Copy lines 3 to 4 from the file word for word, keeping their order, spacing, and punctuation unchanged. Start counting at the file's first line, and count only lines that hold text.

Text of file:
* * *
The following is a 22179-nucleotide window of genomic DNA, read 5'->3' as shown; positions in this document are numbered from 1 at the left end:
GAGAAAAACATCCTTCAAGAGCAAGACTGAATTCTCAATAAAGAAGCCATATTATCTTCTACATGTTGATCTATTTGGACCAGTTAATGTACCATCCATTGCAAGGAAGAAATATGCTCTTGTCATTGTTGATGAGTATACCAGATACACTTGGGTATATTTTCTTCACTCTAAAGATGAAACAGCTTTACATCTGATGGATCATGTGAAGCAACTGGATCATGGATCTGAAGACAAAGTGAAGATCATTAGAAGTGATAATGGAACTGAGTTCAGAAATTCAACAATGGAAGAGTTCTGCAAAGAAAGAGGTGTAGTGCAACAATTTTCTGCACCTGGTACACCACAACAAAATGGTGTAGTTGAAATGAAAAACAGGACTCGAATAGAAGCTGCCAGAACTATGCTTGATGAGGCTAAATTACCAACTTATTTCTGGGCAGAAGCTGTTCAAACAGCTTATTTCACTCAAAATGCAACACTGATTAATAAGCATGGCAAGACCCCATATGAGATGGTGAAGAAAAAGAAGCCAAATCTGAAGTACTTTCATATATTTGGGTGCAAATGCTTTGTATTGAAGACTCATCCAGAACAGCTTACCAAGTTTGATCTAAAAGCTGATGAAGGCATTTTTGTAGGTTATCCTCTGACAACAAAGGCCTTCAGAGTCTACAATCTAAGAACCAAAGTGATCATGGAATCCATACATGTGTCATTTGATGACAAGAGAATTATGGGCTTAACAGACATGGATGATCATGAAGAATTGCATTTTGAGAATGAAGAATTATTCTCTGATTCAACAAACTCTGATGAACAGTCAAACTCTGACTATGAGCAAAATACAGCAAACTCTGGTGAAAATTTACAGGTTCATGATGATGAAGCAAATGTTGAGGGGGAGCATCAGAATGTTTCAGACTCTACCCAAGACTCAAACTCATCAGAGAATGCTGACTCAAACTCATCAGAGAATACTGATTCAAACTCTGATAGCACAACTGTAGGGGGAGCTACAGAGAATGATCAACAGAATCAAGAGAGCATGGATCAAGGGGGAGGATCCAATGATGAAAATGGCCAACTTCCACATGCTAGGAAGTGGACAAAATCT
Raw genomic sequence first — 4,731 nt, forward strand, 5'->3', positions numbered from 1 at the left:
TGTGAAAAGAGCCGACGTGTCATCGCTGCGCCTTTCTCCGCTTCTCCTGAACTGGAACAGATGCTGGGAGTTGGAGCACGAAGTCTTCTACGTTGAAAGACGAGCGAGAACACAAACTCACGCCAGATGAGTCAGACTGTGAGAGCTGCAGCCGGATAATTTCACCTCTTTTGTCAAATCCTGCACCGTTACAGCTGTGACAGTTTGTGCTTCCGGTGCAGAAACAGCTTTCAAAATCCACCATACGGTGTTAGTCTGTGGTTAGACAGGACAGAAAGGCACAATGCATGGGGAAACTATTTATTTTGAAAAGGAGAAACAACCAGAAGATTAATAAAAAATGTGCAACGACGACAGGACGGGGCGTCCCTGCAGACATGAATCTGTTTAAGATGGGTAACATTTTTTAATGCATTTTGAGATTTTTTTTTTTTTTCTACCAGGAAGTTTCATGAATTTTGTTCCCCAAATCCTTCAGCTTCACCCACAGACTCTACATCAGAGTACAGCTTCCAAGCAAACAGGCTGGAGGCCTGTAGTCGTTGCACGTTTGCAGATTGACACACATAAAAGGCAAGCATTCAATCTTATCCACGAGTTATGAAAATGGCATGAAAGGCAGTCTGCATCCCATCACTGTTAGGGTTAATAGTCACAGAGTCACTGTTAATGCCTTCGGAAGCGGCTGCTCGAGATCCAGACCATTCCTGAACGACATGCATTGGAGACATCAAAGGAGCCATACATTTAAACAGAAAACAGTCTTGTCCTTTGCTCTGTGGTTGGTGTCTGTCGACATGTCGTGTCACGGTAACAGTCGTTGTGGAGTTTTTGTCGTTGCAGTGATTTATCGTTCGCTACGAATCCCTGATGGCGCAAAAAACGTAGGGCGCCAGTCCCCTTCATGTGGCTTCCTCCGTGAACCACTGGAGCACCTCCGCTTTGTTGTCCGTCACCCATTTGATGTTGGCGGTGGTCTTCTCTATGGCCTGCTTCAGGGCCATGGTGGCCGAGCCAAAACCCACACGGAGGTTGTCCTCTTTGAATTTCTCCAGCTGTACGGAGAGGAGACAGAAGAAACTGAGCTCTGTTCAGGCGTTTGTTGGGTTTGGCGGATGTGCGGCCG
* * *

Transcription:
Raw genomic sequence first — 4,731 nt, forward strand, 5'->3', positions numbered from 1 at the left:
TGTGAAAAGAGCCGACGTGTCATCGCTGCGCCTTTCTCCGCTTCTCCTGAACTGGAACAGATGCTGGGAGTTGGAGCACGAAGTCTTCTACGTTGAAAGACGAGCGAGAACACAAACTCACGCCAGATGAGTCAGACTGTGAGAGCTGCAGCCGGATAATTTCACCTCTTTTGTCAAATCCTGCACCGTTACAGCTGTGACAGTTTGTGCTTCCGGTGCAGAAACAGCTTTCAAAATCCACCATACGGTGTTAGTCTGTGGTTAGACAGGACAGAAAGGCACAATGCATGGGGAAACTATTTATTTTGAAAAGGAGAAACAACCAGAAGATTAATAAAAAATGTGCAACGACGACAGGACGGGGCGTCCCTGCAGACATGAATCTGTTTAAGATGGGTAACATTTTTTAATGCATTTTGAGATTTTTTTTTTTTTTCTACCAGGAAGTTTCATGAATTTTGTTCCCCAAATCCTTCAGCTTCACCCACAGACTCTACATCAGAGTACAGCTTCCAAGCAAACAGGCTGGAGGCCTGTAGTCGTTGCACGTTTGCAGATTGACACACATAAAAGGCAAGCATTCAATCTTATCCACGAGTTATGAAAATGGCATGAAAGGCAGTCTGCATCCCATCACTGTTAGGGTTAATAGTCACAGAGTCACTGTTAATGCCTTCGGAAGCGGCTGCTCGAGATCCAGACCATTCCTGAACGACATGCATTGGAGACATCAAAGGAGCCATACATTTAAACAGAAAACAGTCTTGTCCTTTGCTCTGTGGTTGGTGTCTGTCGACATGTCGTGTCACGGTAACAGTCGTTGTGGAGTTTTTGTCGTTGCAGTGATTTATCGTTCGCTACGAATCCCTGATGGCGCAAAAAACGTAGGGCGCCAGTCCCCTTCATGTGGCTTCCTCCGTGAACCACTGGAGCACCTCCGCTTTGTTGTCCGTCACCCATTTGATGTTGGCGGTGGTCTTCTCTATGGCCTGCTTCAGGGCCATGGTGGCCGAGCCAAAACCCACACGGAGGTTGTCCTCTTTGAATTTCTCCAGCTGTACGGAGAGGAGACAGAAGAAACTGAGCTCTGTTCAGGCGTTTGTTGGGTTTGGCGGATGTGCGGCCG